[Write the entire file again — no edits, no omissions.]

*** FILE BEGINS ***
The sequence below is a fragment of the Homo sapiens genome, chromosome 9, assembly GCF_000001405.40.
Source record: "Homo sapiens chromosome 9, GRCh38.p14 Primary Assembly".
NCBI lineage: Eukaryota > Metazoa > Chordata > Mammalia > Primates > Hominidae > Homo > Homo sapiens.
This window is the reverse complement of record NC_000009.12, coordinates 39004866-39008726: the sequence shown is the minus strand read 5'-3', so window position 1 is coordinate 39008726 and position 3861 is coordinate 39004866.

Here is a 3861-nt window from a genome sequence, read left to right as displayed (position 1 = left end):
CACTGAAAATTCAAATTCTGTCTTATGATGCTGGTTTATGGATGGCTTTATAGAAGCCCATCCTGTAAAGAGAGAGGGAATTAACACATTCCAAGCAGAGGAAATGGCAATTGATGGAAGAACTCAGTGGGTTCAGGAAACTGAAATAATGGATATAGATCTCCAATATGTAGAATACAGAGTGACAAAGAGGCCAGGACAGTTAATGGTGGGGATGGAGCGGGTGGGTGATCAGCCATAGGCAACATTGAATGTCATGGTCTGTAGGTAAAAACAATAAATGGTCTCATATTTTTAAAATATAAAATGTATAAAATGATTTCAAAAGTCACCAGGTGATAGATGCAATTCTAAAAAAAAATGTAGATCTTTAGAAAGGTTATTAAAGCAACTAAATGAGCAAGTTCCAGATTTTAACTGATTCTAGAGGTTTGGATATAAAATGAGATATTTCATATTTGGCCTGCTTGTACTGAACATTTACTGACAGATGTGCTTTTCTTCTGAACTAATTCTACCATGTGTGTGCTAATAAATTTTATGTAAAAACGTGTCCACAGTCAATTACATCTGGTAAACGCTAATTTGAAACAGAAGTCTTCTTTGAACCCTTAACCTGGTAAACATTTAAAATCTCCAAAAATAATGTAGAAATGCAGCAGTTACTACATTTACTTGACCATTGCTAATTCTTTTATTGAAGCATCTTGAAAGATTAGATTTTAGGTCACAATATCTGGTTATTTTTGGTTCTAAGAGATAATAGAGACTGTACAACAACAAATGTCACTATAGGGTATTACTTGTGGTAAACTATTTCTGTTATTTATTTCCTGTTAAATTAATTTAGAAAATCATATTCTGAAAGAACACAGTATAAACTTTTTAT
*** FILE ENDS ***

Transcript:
The sequence below is a fragment of the Homo sapiens genome, chromosome 9, assembly GCF_000001405.40.
Source record: "Homo sapiens chromosome 9, GRCh38.p14 Primary Assembly".
NCBI lineage: Eukaryota > Metazoa > Chordata > Mammalia > Primates > Hominidae > Homo > Homo sapiens.
This window is the reverse complement of record NC_000009.12, coordinates 39004866-39008726: the sequence shown is the minus strand read 5'-3', so window position 1 is coordinate 39008726 and position 3861 is coordinate 39004866.

Here is a 3861-nt window from a genome sequence, read left to right as displayed (position 1 = left end):
CACTGAAAATTCAAATTCTGTCTTATGATGCTGGTTTATGGATGGCTTTATAGAAGCCCATCCTGTAAAGAGAGAGGGAATTAACACATTCCAAGCAGAGGAAATGGCAATTGATGGAAGAACTCAGTGGGTTCAGGAAACTGAAATAATGGATATAGATCTCCAATATGTAGAATACAGAGTGACAAAGAGGCCAGGACAGTTAATGGTGGGGATGGAGCGGGTGGGTGATCAGCCATAGGCAACATTGAATGTCATGGTCTGTAGGTAAAAACAATAAATGGTCTCATATTTTTAAAATATAAAATGTATAAAATGATTTCAAAAGTCACCAGGTGATAGATGCAATTCTAAAAAAAAATGTAGATCTTTAGAAAGGTTATTAAAGCAACTAAATGAGCAAGTTCCAGATTTTAACTGATTCTAGAGGTTTGGATATAAAATGAGATATTTCATATTTGGCCTGCTTGTACTGAACATTTACTGACAGATGTGCTTTTCTTCTGAACTAATTCTACCATGTGTGTGCTAATAAATTTTATGTAAAAACGTGTCCACAGTCAATTACATCTGGTAAACGCTAATTTGAAACAGAAGTCTTCTTTGAACCCTTAACCTGGTAAACATTTAAAATCTCCAAAAATAATGTAGAAATGCAGCAGTTACTACATTTACTTGACCATTGCTAATTCTTTTATTGAAGCATCTTGAAAGATTAGATTTTAGGTCACAATATCTGGTTATTTTTGGTTCTAAGAGATAATAGAGACTGTACAACAACAAATGTCACTATAGGGTATTACTTGTGGTAAACTATTTCTGTTATTTATTTCCTGTTAAATTAATTTAGAAAATCATATTCTGAAAGAACACAGTATAAACTTTTTAT